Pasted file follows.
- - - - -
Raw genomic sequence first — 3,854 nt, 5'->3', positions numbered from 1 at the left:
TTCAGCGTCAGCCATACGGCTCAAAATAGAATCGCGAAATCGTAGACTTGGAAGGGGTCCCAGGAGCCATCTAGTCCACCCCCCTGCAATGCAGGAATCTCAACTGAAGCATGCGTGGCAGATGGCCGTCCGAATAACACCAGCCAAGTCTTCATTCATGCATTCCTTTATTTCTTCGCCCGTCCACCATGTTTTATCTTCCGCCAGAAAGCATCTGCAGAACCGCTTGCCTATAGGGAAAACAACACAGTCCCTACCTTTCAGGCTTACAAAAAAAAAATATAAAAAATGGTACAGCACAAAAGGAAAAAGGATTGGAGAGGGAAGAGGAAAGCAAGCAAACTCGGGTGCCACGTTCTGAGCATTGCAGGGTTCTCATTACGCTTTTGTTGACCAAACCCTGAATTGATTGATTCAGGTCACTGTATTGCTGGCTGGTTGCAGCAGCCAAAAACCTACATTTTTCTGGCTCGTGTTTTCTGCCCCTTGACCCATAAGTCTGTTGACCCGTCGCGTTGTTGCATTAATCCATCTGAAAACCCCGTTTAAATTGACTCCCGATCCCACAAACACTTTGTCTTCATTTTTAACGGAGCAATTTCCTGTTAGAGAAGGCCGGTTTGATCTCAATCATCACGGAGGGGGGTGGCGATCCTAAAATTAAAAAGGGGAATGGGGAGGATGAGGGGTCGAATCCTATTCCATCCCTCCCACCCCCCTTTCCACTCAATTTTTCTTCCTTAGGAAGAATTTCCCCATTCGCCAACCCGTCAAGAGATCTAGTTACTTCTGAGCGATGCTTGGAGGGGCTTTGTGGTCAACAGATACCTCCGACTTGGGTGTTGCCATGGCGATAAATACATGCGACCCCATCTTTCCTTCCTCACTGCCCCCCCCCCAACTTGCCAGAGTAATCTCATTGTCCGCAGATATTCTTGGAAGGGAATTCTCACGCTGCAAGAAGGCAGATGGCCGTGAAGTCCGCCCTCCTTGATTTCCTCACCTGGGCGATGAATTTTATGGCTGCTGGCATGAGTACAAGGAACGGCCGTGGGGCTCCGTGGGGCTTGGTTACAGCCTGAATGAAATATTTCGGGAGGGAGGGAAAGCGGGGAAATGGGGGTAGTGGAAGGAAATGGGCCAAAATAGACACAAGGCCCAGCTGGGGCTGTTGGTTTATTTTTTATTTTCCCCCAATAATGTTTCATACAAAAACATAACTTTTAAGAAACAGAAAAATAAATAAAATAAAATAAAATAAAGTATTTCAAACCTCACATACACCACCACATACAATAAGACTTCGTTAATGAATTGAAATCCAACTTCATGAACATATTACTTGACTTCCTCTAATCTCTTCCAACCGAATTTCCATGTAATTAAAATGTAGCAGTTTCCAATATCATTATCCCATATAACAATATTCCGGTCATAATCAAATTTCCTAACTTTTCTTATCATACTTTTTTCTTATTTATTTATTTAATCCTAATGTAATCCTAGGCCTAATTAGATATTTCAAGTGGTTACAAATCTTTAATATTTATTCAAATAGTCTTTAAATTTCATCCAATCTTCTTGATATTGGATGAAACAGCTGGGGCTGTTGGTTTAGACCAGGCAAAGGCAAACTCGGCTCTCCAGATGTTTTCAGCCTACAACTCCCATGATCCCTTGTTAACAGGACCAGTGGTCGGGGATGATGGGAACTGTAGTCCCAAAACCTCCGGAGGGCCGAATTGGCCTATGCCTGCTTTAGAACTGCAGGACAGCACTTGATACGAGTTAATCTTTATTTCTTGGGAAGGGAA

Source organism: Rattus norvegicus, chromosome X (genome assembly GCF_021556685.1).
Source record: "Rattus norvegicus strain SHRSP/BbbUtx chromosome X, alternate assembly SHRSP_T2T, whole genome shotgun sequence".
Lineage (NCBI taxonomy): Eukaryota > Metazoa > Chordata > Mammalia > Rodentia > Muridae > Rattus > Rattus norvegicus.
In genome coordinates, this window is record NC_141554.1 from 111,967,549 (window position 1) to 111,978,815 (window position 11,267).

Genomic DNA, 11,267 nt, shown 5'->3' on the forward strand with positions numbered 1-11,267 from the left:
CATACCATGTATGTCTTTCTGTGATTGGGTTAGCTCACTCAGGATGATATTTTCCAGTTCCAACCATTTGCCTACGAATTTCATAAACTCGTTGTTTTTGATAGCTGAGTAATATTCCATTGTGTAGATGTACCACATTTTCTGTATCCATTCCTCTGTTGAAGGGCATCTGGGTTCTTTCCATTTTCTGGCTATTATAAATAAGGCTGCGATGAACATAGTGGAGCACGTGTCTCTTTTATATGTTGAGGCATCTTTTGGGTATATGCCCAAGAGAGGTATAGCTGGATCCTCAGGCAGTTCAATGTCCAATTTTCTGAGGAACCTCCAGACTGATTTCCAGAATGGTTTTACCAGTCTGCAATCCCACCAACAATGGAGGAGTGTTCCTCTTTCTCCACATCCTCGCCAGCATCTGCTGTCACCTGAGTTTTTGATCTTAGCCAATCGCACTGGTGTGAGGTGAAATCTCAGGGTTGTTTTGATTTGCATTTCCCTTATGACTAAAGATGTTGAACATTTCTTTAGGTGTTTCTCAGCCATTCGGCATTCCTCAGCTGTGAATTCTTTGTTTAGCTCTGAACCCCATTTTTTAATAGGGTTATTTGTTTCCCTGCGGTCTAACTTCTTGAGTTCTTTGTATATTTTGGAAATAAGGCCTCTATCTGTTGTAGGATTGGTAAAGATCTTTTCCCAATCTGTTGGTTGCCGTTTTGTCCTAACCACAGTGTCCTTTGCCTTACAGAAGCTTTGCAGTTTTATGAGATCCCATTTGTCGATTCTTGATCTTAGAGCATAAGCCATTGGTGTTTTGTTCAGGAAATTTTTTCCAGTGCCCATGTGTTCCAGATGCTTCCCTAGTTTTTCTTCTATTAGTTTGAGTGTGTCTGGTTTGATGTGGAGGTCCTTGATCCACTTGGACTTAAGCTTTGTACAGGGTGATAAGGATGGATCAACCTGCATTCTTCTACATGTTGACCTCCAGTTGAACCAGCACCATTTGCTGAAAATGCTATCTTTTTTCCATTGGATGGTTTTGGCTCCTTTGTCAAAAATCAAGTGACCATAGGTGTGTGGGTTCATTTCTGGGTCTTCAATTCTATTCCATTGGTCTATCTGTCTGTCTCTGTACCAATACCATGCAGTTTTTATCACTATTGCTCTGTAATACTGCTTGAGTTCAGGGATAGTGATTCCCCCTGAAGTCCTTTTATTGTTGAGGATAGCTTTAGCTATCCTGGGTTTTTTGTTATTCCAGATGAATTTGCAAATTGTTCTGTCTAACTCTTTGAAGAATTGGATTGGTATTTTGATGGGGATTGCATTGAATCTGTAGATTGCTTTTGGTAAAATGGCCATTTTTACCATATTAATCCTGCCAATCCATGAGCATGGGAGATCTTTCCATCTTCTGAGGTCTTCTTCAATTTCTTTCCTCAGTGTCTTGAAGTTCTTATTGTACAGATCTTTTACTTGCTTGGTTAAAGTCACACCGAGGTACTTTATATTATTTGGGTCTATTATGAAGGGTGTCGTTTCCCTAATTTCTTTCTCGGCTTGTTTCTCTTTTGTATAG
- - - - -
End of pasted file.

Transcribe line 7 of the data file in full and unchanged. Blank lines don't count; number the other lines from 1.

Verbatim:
Genomic DNA, 11,267 nt, shown 5'->3' on the forward strand with positions numbered 1-11,267 from the left: